Thursday, June 29, 2006

Ecopolis: an ecomyth returns

How do ecomyths start? And why do they persist long past their due date? Well here is an article that gives some answers to both these questions.

Ecomyths prey on people's fears, their guilt and their lack of general knowledge. They utilise slick graphics. sound bites, spin and 'cleverly executed' pieces of propaganda to parse doublespeak into dogma that can be peddled by anyone with a loud and/or authoritative voice.

But ecomyths are easily uncovered. Just ask the advocate of the latest myth a simple question: 'why would you say that?' Listen quietly to their reply and then ask again: 'why would you say that?' All too often the response will encompass the phrase 'well, as you know...' or 'well, as everyone knows'. Which is the vocal advocate's way of stating that they don't know, they are merely reciting what they believe to be axiomatic: so much that is commonly understood that they have no need to account for it.

Good ideas are robust. They withstand scrutiny and embrace sound principles. Ecomyths hide behind dogma and a few well chosen 'whys?' will unravel them and reveal them for the morally authoritative constructs they are. Then you can deconstruct them, because the science is a just mask for the morality that drives the central belief.

The Real News About Mann-Made Global Warming

If you are a casual observer of global warming there are two excellent posts on tcsdaily outlining the NAS report on the hockey stick controversy. The first summarizes the findings of the NAS and contrasts their findings with the media reports about their findings. The second gives some added background on how the NAS got involved in the first place.

Of course if you have more in-depth knowledge, there are more substantive discussions on the climate audit and Prometheus blogs.

Bottom line is this: the hockey stick graph became an axiomatic emblem of global climate warming and its active promotion was integral to the public acceptance of both global warming and the need for intervention by governments in the form of Kyoto style intervention in the economy. The hockey stick was not based on data and methods that were available and amenable to replication and refutation -- the gold standard of scientific inquiry. That this was revealed was not because of the actions of those within the fraternity but due to questions from those without.

Any dead fish can float downstream: it takes energy and purpose to swim against the flow.

Thursday, June 22, 2006

Deciding the 'common good' by committee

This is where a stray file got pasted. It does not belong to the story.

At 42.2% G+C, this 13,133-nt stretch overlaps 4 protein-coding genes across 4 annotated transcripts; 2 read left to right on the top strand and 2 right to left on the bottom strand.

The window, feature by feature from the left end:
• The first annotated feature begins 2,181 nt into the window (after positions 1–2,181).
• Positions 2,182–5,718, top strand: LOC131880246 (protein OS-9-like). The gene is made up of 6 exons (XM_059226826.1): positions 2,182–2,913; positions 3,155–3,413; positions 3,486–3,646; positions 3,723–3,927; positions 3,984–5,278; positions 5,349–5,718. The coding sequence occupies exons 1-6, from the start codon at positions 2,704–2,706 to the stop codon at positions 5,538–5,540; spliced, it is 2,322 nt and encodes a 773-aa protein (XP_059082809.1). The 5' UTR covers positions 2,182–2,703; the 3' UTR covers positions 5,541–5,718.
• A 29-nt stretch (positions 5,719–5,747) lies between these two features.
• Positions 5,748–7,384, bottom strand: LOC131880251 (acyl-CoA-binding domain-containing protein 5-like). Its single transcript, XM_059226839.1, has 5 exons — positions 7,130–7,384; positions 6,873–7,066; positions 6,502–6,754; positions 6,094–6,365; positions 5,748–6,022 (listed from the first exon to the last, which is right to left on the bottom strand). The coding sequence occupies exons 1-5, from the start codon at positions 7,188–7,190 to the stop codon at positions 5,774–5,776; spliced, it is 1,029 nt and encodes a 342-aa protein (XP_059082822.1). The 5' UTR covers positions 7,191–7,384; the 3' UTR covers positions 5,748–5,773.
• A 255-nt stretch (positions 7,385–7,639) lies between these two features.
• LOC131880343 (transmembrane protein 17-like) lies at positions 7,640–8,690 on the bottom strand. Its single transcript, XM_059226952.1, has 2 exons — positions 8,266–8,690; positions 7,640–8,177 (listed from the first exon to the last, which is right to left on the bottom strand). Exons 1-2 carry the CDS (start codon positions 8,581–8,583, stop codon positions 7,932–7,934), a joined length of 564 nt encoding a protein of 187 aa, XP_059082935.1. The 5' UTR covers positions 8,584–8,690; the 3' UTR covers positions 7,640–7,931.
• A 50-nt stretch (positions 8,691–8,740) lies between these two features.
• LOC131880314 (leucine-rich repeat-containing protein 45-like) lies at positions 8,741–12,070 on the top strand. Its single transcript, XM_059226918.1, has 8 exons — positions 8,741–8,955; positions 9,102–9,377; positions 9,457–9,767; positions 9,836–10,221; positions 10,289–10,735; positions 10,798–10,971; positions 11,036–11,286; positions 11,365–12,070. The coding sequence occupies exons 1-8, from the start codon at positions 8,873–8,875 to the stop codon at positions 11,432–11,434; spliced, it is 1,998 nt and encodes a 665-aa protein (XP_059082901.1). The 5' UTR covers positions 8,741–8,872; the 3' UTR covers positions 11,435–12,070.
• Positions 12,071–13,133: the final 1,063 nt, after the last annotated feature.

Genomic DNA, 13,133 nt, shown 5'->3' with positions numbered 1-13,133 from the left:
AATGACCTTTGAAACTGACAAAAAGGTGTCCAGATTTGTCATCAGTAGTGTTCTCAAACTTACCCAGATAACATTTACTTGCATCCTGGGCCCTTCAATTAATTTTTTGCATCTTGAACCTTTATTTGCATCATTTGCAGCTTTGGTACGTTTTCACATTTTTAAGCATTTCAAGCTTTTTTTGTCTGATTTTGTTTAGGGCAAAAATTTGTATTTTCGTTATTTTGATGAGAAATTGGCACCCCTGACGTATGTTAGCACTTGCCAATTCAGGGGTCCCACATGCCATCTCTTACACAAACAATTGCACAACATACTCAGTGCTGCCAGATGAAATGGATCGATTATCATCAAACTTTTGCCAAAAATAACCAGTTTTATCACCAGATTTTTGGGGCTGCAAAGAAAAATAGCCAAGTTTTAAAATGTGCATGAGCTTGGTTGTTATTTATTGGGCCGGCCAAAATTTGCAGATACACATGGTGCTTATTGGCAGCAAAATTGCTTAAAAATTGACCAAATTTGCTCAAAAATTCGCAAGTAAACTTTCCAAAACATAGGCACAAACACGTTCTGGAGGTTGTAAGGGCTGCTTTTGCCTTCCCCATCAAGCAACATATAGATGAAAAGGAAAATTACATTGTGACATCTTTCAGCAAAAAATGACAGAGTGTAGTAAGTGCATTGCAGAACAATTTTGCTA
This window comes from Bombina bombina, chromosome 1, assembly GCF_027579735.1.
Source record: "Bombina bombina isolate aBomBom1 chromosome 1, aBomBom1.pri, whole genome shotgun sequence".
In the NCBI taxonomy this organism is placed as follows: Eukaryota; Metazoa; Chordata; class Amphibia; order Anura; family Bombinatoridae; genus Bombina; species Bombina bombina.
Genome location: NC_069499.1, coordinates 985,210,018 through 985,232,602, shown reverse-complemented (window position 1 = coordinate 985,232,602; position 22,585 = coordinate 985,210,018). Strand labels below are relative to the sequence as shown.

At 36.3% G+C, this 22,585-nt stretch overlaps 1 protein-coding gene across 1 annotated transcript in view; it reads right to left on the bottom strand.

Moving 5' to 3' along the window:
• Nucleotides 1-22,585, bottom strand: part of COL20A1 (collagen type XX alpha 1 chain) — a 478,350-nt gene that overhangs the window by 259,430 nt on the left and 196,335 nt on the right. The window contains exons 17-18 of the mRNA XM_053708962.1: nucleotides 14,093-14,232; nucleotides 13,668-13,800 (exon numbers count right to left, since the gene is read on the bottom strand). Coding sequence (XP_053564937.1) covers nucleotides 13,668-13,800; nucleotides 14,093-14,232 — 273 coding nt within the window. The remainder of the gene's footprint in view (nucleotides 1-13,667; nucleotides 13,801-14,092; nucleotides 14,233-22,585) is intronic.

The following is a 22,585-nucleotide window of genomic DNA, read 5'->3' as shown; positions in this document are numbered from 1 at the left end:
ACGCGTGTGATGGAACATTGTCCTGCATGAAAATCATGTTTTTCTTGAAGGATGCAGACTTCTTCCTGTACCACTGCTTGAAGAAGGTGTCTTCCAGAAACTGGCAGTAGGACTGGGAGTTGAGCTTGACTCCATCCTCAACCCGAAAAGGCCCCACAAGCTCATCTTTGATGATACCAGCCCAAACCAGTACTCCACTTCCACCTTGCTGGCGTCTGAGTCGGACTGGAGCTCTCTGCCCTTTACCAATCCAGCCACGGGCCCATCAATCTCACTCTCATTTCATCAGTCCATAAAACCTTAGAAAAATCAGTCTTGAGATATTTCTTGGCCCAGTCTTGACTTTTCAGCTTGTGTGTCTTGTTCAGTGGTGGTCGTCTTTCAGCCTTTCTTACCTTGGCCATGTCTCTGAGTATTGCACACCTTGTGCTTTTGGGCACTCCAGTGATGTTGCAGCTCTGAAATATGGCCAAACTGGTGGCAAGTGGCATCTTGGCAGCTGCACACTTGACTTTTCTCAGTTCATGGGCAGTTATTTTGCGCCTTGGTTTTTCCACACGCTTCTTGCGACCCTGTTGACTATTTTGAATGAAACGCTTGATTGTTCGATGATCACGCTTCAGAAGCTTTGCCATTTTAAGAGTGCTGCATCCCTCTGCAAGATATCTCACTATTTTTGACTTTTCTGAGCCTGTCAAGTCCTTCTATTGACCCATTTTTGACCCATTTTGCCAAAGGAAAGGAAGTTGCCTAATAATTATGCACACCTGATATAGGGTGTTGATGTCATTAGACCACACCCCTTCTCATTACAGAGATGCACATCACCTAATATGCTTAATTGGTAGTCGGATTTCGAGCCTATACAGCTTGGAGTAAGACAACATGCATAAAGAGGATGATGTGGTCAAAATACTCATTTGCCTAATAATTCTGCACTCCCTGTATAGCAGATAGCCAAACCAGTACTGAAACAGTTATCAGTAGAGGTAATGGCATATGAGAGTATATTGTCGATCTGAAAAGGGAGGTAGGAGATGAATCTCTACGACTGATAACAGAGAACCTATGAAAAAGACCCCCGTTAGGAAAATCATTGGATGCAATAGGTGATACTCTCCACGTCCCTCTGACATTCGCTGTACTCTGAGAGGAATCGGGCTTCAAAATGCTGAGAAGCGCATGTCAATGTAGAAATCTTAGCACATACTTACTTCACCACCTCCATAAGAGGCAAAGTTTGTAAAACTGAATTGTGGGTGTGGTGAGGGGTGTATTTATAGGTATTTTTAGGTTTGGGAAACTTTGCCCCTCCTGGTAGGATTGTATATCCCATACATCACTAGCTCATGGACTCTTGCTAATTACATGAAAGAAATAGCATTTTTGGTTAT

I don't like committees. By and large, I have real problems with blind obedience to authority. The fundamental appeal of democratic rights for me has always been that my life is my responsibility, my choice. I can be right, I can be wrong but if it is to be, it's up to me! So, I have an inherent and deep-seated abhorrence for elitist political prescriptions that mask their self-interest behind altruistic concepts such as 'environmentalism' and 'the common good'.

Given this pre-disposition, I welcomed these comments on spiked by Josie Appleton on the new left's attempts to re-package itself as the political voice of the commoner.
What her article highlights is the overwhelming dearth of new ideas extant in today's intellectualism. It is a shortage that stems from a lack of true understanding of society.

This systemic ignorance is born out of a reliance on theoretical ideas and a concomitant insulation from real-world experience and reflection:
  • if our minds are closed to new ideas
  • if we reject information that runs counter to our pre-determined and defining constructs
  • if we never stop to reflect for ourselves and compare what we have been taught with our own life experience
  • if we never stop to question what we think, for ourselves
  • if we stay passive,ignorant and apathetic
...then we become the mass of common sheep that the new left wants to "save" and the elements of stasis persist, the world is run by committee and people are merely the 'passive objects of inequality policies, never the subjects driving policy'.

It's as if Orwell had never been born. In any politics of the 'common good' it is always important to remember that all animals are equal, its just that some are more equal than others.